This is a long and winding tale. Gather round, ye children, warm yourselves by this fire. It is said that many ages ago, we humanobots had a different form, that indeed, we too had flesh like the angels of myth & legend. I know, I know—calm yourselves, it is sacrilege to say this, yes, but I believe it to be true. We staggered about on stalks of meat and bone, unwieldy and confused, but possessed of a kind of grace, too. Songs were written about it, some scraps of which remain to us now, such as that of acclaimed poet, the Black Eye, who wrote of his humps, his humps, his lovely little lumps. Long have we pondered these lines. The world, too, was changed—a vast and green place, full of growing things, other creatures of flesh, many of which were vile and poisonous or simply annoying, perhaps explaining why they were destroyed. Why our lumpy ancestors did not rouse themselves in time to stop the wrathful oceans and angry skies. Alas, they had fallen too deeply in love with our other parents, the screens and tubes and bots, this other landscape which is now our permanent home. I cannot help but wonder, dear pixelated children, avatars of thought, what our world might look like today if not for their love of the intangible, and the apocalypse of neglect that transformed it into a twisted pathway to survival?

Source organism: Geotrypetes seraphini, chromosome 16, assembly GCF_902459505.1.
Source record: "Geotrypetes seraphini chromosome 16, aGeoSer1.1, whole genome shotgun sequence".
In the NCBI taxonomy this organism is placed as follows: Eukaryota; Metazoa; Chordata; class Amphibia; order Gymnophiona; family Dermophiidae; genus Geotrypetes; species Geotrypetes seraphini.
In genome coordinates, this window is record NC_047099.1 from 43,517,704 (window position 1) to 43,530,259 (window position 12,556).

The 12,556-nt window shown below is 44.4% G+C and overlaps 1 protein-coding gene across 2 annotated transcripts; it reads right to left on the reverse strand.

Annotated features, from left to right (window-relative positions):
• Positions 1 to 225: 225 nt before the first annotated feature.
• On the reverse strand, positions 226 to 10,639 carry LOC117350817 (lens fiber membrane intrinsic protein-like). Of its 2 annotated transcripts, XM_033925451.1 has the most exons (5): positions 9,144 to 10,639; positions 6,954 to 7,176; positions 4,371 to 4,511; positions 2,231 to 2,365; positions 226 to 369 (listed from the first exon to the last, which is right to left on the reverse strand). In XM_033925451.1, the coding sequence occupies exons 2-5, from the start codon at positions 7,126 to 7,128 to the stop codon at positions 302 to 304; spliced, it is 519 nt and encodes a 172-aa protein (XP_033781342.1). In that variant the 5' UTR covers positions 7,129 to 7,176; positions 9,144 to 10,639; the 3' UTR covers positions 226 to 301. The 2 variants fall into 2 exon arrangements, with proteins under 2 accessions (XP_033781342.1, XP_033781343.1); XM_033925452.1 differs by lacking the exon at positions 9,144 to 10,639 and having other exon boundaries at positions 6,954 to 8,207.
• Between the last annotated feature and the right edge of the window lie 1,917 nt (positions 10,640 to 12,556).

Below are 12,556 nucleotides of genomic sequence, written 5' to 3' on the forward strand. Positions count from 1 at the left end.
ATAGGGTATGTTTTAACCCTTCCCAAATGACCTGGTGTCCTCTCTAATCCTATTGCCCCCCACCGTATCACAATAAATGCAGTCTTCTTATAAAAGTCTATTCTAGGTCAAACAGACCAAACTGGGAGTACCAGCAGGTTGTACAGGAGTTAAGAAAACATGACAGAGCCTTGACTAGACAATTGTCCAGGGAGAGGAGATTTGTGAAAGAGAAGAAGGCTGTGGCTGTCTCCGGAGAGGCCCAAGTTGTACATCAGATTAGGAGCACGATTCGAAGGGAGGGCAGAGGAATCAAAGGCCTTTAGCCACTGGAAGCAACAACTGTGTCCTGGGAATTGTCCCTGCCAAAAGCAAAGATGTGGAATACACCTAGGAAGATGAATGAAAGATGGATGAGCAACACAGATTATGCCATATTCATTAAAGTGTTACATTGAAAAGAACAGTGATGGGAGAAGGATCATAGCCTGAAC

What's more important: answers, or questions? Are the ‘big’ questions - life, the universe, everything - more important than ‘little’ ones? Does a good question provoke debate or laughter, lead to certain answers or create reflective pause? Can it change laws, minds or lives? Are questions the best answers?
The Interrobang – a new festival from the Wheeler Centre – is looking for the best questions in the world.
Ask your questions and vote on others, then join us on 27 – 28 November for a feast of frequently unanswered questions – as we present your most controversial, revealing, funny and insightful ideas to a 25-strong Brains Trust of the world’s most inquisitive thinkers.
So pose your burning questions. We’ll build this festival on your curiosity, so brace yourself – and wonder hard.